06 Apr Longoria Albarino and Shellfish
When we were in Santa Barbara last year I had a wonderful opportunity to speak with Richard Longoria of Longoria Wines at the Grand Tasting on the Santa Barbara Spring Vintners Weekend. He is a truly lovely human being and we had a wonderful discussion on his current line up of wines, discussing the vineyards he sources from for the varieties that don’t grow well at his Fe Ciega Vineyard in the Sta. Rita Hills.
Later that day we stopped by his tasting room in Los Olivos. This year we look forward to visiting the new winery in Lompoc! We left Santa Barbara with a bottle of his 2014 Albarino from Clover Creek Vineyard in the Santa Ynez Valley.
Rick Longoria established Longoria Wines in 1982. He is actually a Vegas baby, born a military brat like myself at Nellis Air Force Base just outside of Vegas. He ended up in Lompoc for High school and spent his college days at UC Santa Barbara and Berkley. His degree was in Sociology.
He discovered the wineries of Napa and Sonoma and fell in love. The law degree he had intended to get fell to the side after a trip to South America and he found a job at Buena Vista in Sonoma when he returned working as a cellarman. Buena Vista had the legendary Andre Tchelistcheff as a consultant and he took Rick under his wing. He helped get Rick to the new Firestone winery in Santa Barbara. Rick met his wife Diana here. He did move back north to Napa to work at Chappellet Vineyards for a year, but realized that the Santa Ynez Valley was the place he wanted to be. He was hired as winemaker for J. Carey Cellars in 1979. While working here he started Longoria to make Chardonnay and Pinot, two wines that J. Carey was not producing. In 1985 he started working for The Gainey Vineyard and continued working there and running Longoria until 1997 when he and Diana decided to make Longoria their only focus. They had a winery in the “lompoc Wien Ghetto” and a tasting room in Los Olivos. In 2014 they moved into a brand new winery in Lompoc where they now have their tasting room.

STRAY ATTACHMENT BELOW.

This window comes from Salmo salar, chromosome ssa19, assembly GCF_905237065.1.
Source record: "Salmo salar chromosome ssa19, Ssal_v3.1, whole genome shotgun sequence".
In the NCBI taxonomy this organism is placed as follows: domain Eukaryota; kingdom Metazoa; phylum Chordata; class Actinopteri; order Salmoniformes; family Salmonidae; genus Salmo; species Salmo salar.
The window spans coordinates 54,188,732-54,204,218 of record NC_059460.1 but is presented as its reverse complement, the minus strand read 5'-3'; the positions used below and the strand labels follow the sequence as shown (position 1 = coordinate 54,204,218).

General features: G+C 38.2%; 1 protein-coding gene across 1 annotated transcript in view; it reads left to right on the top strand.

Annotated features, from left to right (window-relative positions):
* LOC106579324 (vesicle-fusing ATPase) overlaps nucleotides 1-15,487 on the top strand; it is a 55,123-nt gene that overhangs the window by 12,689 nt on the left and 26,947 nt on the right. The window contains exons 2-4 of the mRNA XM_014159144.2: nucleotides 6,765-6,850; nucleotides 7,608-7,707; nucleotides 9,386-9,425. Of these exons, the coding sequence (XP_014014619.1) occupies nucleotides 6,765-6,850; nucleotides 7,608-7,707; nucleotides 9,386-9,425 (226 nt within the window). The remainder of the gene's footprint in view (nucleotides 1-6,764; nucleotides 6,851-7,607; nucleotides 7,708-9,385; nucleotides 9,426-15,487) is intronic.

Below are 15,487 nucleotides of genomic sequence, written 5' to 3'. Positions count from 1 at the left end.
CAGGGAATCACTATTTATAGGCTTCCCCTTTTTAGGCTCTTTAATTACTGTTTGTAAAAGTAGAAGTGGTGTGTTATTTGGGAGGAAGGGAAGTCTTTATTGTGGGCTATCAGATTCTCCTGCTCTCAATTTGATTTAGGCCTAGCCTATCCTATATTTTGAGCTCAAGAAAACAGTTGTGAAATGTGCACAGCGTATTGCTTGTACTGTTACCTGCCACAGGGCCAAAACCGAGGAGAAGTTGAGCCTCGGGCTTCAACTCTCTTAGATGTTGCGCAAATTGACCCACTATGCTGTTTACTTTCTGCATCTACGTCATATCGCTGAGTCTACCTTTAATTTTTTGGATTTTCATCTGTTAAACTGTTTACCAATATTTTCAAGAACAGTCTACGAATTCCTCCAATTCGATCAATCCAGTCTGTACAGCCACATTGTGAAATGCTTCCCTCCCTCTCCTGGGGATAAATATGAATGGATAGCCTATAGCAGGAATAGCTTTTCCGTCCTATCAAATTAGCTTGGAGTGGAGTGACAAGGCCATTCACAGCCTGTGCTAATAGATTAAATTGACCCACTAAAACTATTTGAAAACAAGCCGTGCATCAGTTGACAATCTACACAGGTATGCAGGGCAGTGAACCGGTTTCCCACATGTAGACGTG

Rick discovered Albarino on a trip to Spain in 1990. Albarino (or Alvarinho) is said to translate to “the white wine from the Rhine”. Some sources believe is is a Riesling Clone from the Alsace or a close relative to Petit Manseng. Monks were said to have brought this grape to Iberia in the twelfth century. It now is primary grown in the Riax Baixas in Spain.
When he returned to Santa Barbara he wanted to make this wine and found a plot a Clover Valley Vineyard where they were growing Albarino. This vineyard is in the South eastern part of the Santa Ynez Valley between the Happy Canyon and Ballard Canyon AVA’s.
To make this wine Rick does a whole cluster press then lets the juice rest overnight before racking it into stainless steel to ferment. He cold ferments at 60 degrees which he says helps to preserve those beautiful aromatics. This spends another few months in stainless steel before it is bottled. Only 254 cases were produced
We opened this bottle last night to enjoy with some clams and mussels. This wine has such a lovely nose, with beautiful soft white florals and a little bees wax. The tartness was refreshing on the palate.
I am looking forward to seeing the new winery this year as we make our way to Santa Barbara for the Vintners Spring Weekend. They will be holding an Open House at the winery on Saturday the 23rd from Noon to 3 and that evening will hold their Winemaker Dinner at the Ballard Inn with the amazing Chef Budi Kazali preparing a 5 course meal to pair with their wines. Visit their Longoria Wines event page for more details.
A great time to visit Santa Barbara is April 22nd through 24th for the Santa Barbara Vintners Spring Weekend. Follow the link for more information.
And for more great information on wineries and winemakers come back and see us at Crushed Grape Chronicles!